National Participatory Budgeting Strategic Group minutes: August 2020

Minutes from the meeting of the group on 27 August 2020.

Attendees and apologies


  • Martin Johnstone (Chair)
  • Alistair Kennedy, Money for Moray
  • Angus Hardie, Scottish Community Alliance/Leith Chooses/Leith Links CC
  • Anil Gupta, COSLA
  • Cit Lennox, SWAMP Glasgow
  • David Reilly, Scottish Government (Secretariat)
  • Elidh Brown, tsiMoray
  • Fiona Garven, Scottish Community Development Centre
  • Kathleen Glazik, Scottish Government Community Empowerment Team
  • Katie Brown, COSLA
  • Kelly McBride, Democratic Society
  • Louise Macdonald, Young Scot
  • Nicola Sykes, Education Scotland
  • Oliver Escobar, University of Edinburgh Tressa Burke, Glasgow Disability Alliance
  • Stewart Macgregor, Scottish Funders Forum


  • Claire McPherson, Scottish Government Public Service Reform, Public Bodies and Third Sector
  • Louise Long, Chief Officer, Inverclyde Health and Social Care Partnership

Items and actions


The group was established to provide strategic direction for PB in Scotland, particularly in light of the challenges of the Covid-19 pandemic and the opportunities to ‘build back better’ as part of the recovery. In the initial stages (first 6 months) the group will work together to clarify the terms of reference and consider how to drive the work forward with the following considerations in mind:

  • what role does PB have in the Covid-19 recovery phase?
  • what next for PB in the short, medium and long term?
  • how does PB fit within broader reform of public services, democracy and community empowerment?


The first meeting was to make connections and share experiences and ambitions for PB in Scotland. Ultimately, the group will explore how to create the conditions where PB can flourish as part of a system of empowerment and participatory democracy, where citizens have a direct say in decisions that affect their lives. The group will meet four times in the initial stages, until March 2021 where they will decide how best to work together to drive the agenda forward.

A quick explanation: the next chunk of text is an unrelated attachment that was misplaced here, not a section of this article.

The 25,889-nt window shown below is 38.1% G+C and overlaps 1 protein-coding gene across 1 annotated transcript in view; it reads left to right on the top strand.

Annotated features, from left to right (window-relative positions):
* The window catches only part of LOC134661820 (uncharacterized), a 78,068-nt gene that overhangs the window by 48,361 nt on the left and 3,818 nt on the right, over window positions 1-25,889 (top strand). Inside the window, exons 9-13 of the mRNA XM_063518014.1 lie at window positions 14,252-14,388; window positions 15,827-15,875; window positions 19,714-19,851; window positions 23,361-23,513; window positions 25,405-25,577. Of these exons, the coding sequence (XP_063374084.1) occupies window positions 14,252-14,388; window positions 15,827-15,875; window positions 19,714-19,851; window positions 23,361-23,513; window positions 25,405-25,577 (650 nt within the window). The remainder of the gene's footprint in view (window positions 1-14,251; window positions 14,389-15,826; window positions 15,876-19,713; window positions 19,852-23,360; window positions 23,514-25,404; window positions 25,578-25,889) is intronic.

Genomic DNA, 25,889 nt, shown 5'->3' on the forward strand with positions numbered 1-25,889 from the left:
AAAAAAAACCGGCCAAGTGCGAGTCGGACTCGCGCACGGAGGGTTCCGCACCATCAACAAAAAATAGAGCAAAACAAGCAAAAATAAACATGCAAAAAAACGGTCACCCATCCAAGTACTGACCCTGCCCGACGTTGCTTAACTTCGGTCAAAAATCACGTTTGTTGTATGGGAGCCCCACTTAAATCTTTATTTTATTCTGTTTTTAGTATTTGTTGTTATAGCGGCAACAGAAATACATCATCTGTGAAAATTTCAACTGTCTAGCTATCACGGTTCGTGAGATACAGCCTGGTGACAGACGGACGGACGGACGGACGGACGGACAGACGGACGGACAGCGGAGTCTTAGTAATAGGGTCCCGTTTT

Key points made were:

  • great progress has been made over the last few years backed by Government funding and a lot of hard work by many - but we must not get stuck
  • we are ambitious for empowering and accessible PB that is resourced as part of ‘business as usual’ and linked to wider democratic processes
  • PB has to be done well or it could risk widening the equality gap
  • the work can be transformational when influencing mainstream services and when coupled with deliberation. Independent support must be resourced to allow that to happen equitably
  • facilitation and capacity building are key roles. Funders may have a role to play in addressing a context where we have seen an increase in community empowerment policy with a paradoxical decrease in local community development capacity
  • subsidiarity is an important principle with our ambitions not limited to local authorities
  • the 1% target for local authorities is important but we are ambitious for more public sector authorities to be better engaged. Community Planning Partnerships working as intended, are key locations for this work